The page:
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Molecular Genetics and Mitosis. Genetic Processes – Unit 3: Asexual Reproduction – Lesson 1. Genetics is the science of heredity and variation in living organisms.

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molecular genetics and mitosis

Molecular Genetics and Mitosis

Genetic Processes – Unit 3: Asexual Reproduction – Lesson 1

slide3

Genetics is the science of heredityand variationin living organisms.

  • In this strand we will examine how that variation occurs and the mechanisms of inheritance that allow organisms to exhibit different traits.
slide4

Big Ideas in this unit:

    • The continuity of life depends on reproduction.
    • Variationin traits is the foundation for evolutionarychange.
  • Terminology in this lesson:
    • DNA, sugar-phosphate backbone, double helix, adenine, guanine, cytosine, thymine, histones, nucleosomes, chromatin, chromosomes, sister chromatids, centromere, cell cycle, mitosis, apoptosis, diploid, somatic cell, spindle fibres, interphase, prophase, metaphase, anaphase, telophase, cytokinesis, mutations, oncogenes.
i the structure of dna deoxyribonucleic acid
I. The Structure of DNA (Deoxyribonucleic Acid)
  • DNA is geneticmaterial found in the nucleusof eukaryoticcells.
  • Chromosomes, shown as an ‘X” in the picture below, are made up of long strands of DNA that have been replicated, wrapped around histoneproteins, and coiled.
  • The two replicated strands are called sister chromatids, and are attached at the centromere.
  • Unraveling chromosomes reveals that DNA is a double helix.
slide6

The sides of the helical ‘ladder’ are comprised of alternating sugars and phosphates.

  • The ‘rungs’ of the ladder are comprised of four nitrogenous bases: Adenine, Thymine, Guanine & Cytosine.

Bases in DNA always bond the same way, called ‘Chargaff’s Rule’:

Adenine-Thymine A-T

Guanine-Cytosine G-C

slide7

Metaphase Chromosome:

  • replicated
  • fully condensed
  • Supercoiling:
  • the coil itself coils…
  • and coils again…
  • Nucleosomes:
  • 8 histones wrapped in DNA = nucleosome
  • Coiling:
  • nucleosomes condense and coil
  • DNA Base Pairs:
  • Adenine-Thymine
  • Guanine-Cytosine
slide9

Metaphase Chromosome:

  • replicated
  • fully condensed
  • Supercoiling:
  • the coil itself coils…
  • and coils again…
  • Nucleosomes:
  • 8 histones wrapped in DNA = nucleosome
  • Coiling:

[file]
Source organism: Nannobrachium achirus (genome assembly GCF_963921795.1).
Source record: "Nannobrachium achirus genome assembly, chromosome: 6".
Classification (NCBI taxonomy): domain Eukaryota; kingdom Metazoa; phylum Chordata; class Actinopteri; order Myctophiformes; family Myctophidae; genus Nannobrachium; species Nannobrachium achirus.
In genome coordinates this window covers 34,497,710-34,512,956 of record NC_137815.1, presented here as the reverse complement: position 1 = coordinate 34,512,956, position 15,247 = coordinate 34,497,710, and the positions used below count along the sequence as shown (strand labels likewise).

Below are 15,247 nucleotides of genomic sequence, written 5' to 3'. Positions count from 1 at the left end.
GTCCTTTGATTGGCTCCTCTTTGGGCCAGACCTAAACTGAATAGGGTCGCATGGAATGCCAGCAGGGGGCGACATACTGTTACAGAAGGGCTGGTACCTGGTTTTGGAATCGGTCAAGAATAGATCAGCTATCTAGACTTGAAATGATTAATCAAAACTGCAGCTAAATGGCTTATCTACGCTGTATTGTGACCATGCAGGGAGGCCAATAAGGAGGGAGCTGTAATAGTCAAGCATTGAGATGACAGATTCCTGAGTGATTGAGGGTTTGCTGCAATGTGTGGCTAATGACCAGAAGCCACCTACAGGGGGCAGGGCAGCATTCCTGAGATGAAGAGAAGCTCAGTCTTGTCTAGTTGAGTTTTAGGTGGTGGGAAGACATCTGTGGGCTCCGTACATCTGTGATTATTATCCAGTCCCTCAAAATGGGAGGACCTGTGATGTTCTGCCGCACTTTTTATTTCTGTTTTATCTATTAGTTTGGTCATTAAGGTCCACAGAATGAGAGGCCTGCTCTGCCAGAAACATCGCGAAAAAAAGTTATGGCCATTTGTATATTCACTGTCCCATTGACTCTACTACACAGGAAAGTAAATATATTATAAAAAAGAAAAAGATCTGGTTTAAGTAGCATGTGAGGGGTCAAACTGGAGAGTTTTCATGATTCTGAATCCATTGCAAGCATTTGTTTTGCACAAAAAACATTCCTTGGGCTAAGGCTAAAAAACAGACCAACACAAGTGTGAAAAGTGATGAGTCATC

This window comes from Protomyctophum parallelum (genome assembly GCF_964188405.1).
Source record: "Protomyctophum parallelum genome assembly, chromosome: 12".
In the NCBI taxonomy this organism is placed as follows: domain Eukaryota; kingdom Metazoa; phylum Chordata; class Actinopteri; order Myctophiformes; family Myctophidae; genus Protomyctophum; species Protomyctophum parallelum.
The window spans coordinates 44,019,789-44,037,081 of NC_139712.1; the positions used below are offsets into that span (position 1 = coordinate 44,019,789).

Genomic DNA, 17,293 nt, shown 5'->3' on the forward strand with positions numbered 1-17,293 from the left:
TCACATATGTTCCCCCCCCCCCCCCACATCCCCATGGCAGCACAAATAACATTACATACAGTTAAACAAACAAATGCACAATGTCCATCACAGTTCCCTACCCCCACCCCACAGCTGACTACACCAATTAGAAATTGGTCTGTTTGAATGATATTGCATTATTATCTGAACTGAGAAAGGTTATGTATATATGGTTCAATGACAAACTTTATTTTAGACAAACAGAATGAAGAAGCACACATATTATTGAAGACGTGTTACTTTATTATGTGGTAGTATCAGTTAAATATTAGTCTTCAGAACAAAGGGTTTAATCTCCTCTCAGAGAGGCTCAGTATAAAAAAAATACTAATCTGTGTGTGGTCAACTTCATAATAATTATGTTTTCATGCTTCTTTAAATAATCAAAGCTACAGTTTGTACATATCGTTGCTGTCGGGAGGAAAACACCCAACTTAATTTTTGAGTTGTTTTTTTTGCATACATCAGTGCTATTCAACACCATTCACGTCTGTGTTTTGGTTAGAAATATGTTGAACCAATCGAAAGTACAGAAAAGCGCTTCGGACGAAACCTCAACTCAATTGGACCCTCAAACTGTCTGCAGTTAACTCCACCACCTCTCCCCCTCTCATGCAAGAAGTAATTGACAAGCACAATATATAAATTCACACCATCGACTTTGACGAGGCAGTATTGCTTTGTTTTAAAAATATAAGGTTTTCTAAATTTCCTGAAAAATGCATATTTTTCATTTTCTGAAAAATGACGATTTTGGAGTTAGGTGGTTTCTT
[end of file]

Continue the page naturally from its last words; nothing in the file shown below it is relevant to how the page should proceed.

• nucleosomes condense and coil
  • DNA Base Pairs:
  • Adenine-Thymine
  • Guanine-Cytosine
slide10

Nucleosomes:

  • 8 histones wrapped in DNA = nucleosome
slide11

Metaphase Chromosome:

  • replicated
  • fully condensed
  • Supercoiling:
  • the coil itself coils…
  • and coils again…
  • Nucleosomes:
  • 8 histones wrapped in DNA = nucleosome
  • Coiling:
  • nucleosomes condense and coil
  • DNA Base Pairs:
  • Adenine-Thymine
  • Guanine-Cytosine
slide12

Supercoiling:

  • the coil itself coils…
  • and coils again…
  • Coiling:
  • nucleosomes condense and coil
slide13

Metaphase Chromosome:

  • replicated
  • fully condensed
  • Supercoiling:
  • the coil itself coils…
  • and coils again…
  • Nucleosomes:
  • 8 histones wrapped in DNA = nucleosome
  • Coiling:
  • nucleosomes condense and coil
  • DNA Base Pairs:
  • Adenine-Thymine
  • Guanine-Cytosine
slide14

Metaphase Chromosome:

  • replicated
  • fully condensed
slide15

Metaphase Chromosome:

  • replicated
  • fully condensed
ii the cell cycle
II. The Cell Cycle
  • Why do cells undergo mitosis?
  • To solve the inefficiencyproblem (to increase surface area-to-volume ratio)
  • To replace worn out/damaged cells of a multicellular organism
  • For growth through an increase in numbers
  • For asexualreproductionof individuals in unicellular organisms
slide17

Centrioles and chromosomes replicate

Cell increases in size following mitosis

Cell double checks DNA for replication errors

G0

Cell cycle arrest

iv errors in mitosis
IV. Errors in Mitosis
  • Mitosis is a traumatic process! The cell goes through dramatic changes in ultrastructure, its organelles disintegrate and reform in a matter of hours, and chromosomes are jostled constantly by probing microtubules.
  • Occasionally, chromosomes may become damaged. Mutations can be inherited, they can be caused by certain viruses, or they can be caused by radiation or toxic compounds.
slide24

If a mutation occurs during the process of mitosis, only the offspring of the mutated somatic cell will have the alteration present.

  • Errors in the prior replication of the genome or the process of separating the cell into two halves can have serious consequences for the organism and its offspring. Cancer is essentially a disease related to mitosis, involving uncontrollable cell division.
v cancer
V. Cancer
  • Carcinogenesis (meaning literally, “the creation of cancer”) is the process of derangement of the rate of cell division.
  • Typically, several mutations are required before a cell becomes a cancer cell.
  • The process involves both oncogenes and tumor suppressor genes.
  • Oncogenespromotecancer when "switched on" by a mutation, whereas tumor suppressor genes preventcancer unless "switched off" by a mutation.
slide28

The first signs of a cell developing into a tumor cell are:

    • Immortality. The usual number of cell divisions for a mammalian cell is 50-60, then it ceases to divide (cell senescence). Tumor cells keep dividing forever.
    • Altered morphology (shape, size, colour).
    • Loss of contact inhibition (the natural process of arresting cell growth when two or more cells come into contact with each other).
    • Low or no need for growth factors (naturally occurring substances capable of stimulating cellular growth, proliferation and differentiation; usually proteins or hormones).
the end
The End!

Read p. 17, p. 68, & p. 152-159 in your text. Add/integrate any new information into your notes.